Or, for those who are in the tinkering business, because Crowdhoster is completely open source (the code is available on GitHub right … wait for it … hold … NOW), developers can improve, modify and customize the platform until the cows come home. And those not flying the old red, white and blue will be pleased to hear that Crowdhoster supports international crowdfunding, Beshara tells us. Together, these features are indicative of the type of support and direction Crowdtilt wants to take its new platform.
Beshara tells us that Crowdtilt wants to build (the first) open consumer brand within the crowdfunding space on top of a platform with a built-in developer ecosystem. The Crowdtilt co-founder believes that payments are eventually going to become another form of communication and that crowdfunding has the chance to help make that a reality. But, to do so, crowdfunding has to become open and accessible — for any topic, for anyone to use — whether it’s a political fundraiser or a hardware development project.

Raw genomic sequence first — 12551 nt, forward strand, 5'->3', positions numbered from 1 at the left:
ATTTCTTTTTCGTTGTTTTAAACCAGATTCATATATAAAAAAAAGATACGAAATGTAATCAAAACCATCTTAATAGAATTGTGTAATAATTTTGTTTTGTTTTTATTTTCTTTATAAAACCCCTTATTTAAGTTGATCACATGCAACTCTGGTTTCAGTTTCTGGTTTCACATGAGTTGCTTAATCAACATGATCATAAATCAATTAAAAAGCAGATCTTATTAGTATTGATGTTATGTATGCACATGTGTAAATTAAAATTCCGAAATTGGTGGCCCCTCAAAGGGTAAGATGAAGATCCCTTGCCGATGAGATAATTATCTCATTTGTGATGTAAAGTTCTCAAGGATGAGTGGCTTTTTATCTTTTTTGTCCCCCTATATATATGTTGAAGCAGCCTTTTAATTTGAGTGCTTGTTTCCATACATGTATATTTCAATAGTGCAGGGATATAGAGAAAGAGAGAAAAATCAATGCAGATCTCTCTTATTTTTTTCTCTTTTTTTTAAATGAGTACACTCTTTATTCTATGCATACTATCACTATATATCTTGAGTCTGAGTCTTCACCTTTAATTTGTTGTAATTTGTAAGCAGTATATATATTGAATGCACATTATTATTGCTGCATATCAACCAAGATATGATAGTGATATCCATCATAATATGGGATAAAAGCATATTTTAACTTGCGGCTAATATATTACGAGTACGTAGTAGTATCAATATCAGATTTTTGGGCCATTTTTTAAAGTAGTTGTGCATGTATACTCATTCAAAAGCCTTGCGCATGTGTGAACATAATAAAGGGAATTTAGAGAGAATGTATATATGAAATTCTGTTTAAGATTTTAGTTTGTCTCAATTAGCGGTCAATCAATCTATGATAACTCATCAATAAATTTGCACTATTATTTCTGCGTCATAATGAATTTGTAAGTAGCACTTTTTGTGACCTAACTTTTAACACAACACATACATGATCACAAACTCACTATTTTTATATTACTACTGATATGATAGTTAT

The other key is that Crowdhoster campaigns come with all the moving parts one would find on traditional campaign pages out of the box, like the ability to include a description, video and reward tiers, for example. But the owners don’t have to share any revenue or branding with a third-party platform. This could have big implications for the types of businesses or use cases which might shy away from crowdfunding campaigns for these reasons, like for a senator who wants to raise money for her re-election campaign, or for multinational brands like Nike or Coca Cola, which likely aren’t too keen to share branding with Kickstarter, for example.